W. E. B. Du Bois’ contribution to literature represented one of the first indications of the simmering pot of the suppressed rage expressed by a black author. It’s the same rage that would boil over and explode in the following century within the black community in the form of riots, rising crime and revolutionary movements for equal rights. For many readers, this was the first time they were exposed to a black writer who wrote with a sharp edge.
The fact that Du Bois’ essay was published in different premier intellectual magazines of the time, such as: The Atlantic Monthly, The World’s Work, The Dial, The New World, and the Annals of the American Academy of Political and social science, demonstrates that he wanted to voice his experience to a largely white readership. He sought out both liberals and conservatives. At the time, one of these groups was projecting pity and the other oppression towards black people. In his eyes both of these sentiments were crippling to the mental growth of blacks.
One of the most poignant images used by Du Bois in his essay is “the veil.” He uses this image to show the clear line of discrimination between the races. In chapter 1 of the book, he talks about his childhood in the northeast and a chilling moment when he offered a girl a visiting card only to have it rejected, he says “peremptorily.” “Then it dawned upon me with a certain suddenness that I was different from the others; or like, mayhap, in heart and life and longing, but shut out from their world by a vast veil” he writes.
But perhaps most telling is the feeling that follows. Du Bois does not try to bridge the gap or tear down the veil, instead he wants to rise above it. I had “no desire to tear down that veil, to creep through; I held all beyond it in common contempt, and lived above it in a region of blue sky and great wandering shadows,” he writes. This is certainly not the feelings of a black writer who yearns to be loved or understood by his white readers. This is a writer who, in some ways, looks at them with contempt. He views himself as looking on the comedy of race relations from on high. He shares his view point with his readers and if they choose not to follow him, that is their loss.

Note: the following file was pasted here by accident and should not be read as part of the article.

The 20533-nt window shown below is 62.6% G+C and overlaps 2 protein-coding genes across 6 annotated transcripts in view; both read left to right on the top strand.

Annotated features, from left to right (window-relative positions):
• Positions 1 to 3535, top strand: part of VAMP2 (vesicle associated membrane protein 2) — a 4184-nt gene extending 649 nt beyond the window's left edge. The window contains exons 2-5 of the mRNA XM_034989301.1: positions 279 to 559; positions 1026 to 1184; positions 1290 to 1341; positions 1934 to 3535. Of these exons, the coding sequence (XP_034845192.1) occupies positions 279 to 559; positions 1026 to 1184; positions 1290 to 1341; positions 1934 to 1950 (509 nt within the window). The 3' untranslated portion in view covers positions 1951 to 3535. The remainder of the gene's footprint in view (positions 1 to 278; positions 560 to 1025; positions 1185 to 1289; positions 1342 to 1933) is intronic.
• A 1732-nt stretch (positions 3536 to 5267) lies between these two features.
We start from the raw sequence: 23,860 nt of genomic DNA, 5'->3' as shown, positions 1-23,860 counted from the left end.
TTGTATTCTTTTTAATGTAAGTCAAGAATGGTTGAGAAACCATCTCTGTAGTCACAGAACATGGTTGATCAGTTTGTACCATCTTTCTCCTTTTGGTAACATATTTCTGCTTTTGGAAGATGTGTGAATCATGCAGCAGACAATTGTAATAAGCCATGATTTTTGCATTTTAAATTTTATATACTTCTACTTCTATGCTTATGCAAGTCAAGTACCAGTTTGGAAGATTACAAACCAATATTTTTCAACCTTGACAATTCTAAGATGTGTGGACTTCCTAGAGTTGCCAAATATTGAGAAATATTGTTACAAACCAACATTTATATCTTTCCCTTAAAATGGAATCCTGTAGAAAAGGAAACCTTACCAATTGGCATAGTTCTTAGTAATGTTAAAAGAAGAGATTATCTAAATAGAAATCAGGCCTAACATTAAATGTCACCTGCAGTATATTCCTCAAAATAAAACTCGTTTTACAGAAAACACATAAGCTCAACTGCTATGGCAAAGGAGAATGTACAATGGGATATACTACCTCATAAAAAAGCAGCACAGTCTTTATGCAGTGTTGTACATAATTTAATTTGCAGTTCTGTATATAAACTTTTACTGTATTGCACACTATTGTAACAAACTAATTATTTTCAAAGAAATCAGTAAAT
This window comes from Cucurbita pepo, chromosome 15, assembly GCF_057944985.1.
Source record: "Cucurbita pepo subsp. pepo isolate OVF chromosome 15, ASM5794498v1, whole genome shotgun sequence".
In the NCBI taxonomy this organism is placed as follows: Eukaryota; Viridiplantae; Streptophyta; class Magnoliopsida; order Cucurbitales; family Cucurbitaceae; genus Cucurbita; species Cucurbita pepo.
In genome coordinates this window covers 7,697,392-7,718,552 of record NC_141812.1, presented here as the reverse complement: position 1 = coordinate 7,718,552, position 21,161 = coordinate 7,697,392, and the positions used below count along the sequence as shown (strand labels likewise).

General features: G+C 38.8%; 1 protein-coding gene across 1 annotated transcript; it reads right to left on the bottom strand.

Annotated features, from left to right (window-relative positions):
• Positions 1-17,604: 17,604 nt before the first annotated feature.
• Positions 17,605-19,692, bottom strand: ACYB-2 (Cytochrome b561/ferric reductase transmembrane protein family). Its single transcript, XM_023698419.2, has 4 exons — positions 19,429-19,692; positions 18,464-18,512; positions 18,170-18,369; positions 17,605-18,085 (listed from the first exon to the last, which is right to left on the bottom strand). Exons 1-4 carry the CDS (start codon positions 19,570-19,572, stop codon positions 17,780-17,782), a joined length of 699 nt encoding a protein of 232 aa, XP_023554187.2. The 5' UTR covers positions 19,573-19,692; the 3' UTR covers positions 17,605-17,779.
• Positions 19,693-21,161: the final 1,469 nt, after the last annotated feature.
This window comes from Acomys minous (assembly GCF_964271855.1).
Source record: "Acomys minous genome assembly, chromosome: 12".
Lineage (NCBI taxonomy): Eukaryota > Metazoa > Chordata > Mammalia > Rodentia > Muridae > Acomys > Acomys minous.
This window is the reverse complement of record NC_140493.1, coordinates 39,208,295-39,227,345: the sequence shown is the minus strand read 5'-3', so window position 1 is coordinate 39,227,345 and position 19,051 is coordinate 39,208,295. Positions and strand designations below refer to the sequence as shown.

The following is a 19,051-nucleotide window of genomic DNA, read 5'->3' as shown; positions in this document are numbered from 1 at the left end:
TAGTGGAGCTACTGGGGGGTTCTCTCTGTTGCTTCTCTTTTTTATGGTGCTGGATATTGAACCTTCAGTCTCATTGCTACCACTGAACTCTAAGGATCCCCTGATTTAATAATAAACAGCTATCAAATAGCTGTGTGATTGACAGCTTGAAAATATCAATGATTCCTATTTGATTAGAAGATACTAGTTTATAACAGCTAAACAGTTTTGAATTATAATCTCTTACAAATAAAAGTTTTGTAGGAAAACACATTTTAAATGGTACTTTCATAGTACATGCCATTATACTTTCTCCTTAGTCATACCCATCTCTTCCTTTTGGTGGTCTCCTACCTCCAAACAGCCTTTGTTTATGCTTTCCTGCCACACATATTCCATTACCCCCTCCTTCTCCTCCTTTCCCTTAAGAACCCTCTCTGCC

“The Souls of Black Folk” uses the image of the veil to great affect. It’s not a wall that can be torn down or climbed, instead it is a thin sheet that colors the vision of the two races. Everything seen through this veil is distorted, according to Du Bois. The only answer is to float up in the clouds with the author.
This approach by Du Bois gives readers a whole different idea of what it feels like to be “a problem.” White readers can’t hide behind outrage over slavery or lack of voters rights (those two things were already granted in Du Bois’ time) as solutions. Blacks must have felt equally unsettled reading this work. The goal for both races is something harder to grasp and impossible to be changed through laws. Du Bois’ perception is that emancipation has not served the black man in the real world and neither has the voting booth. For him, blacks are still not free because they’ve been enslaved mentally. It’s a very powerful image.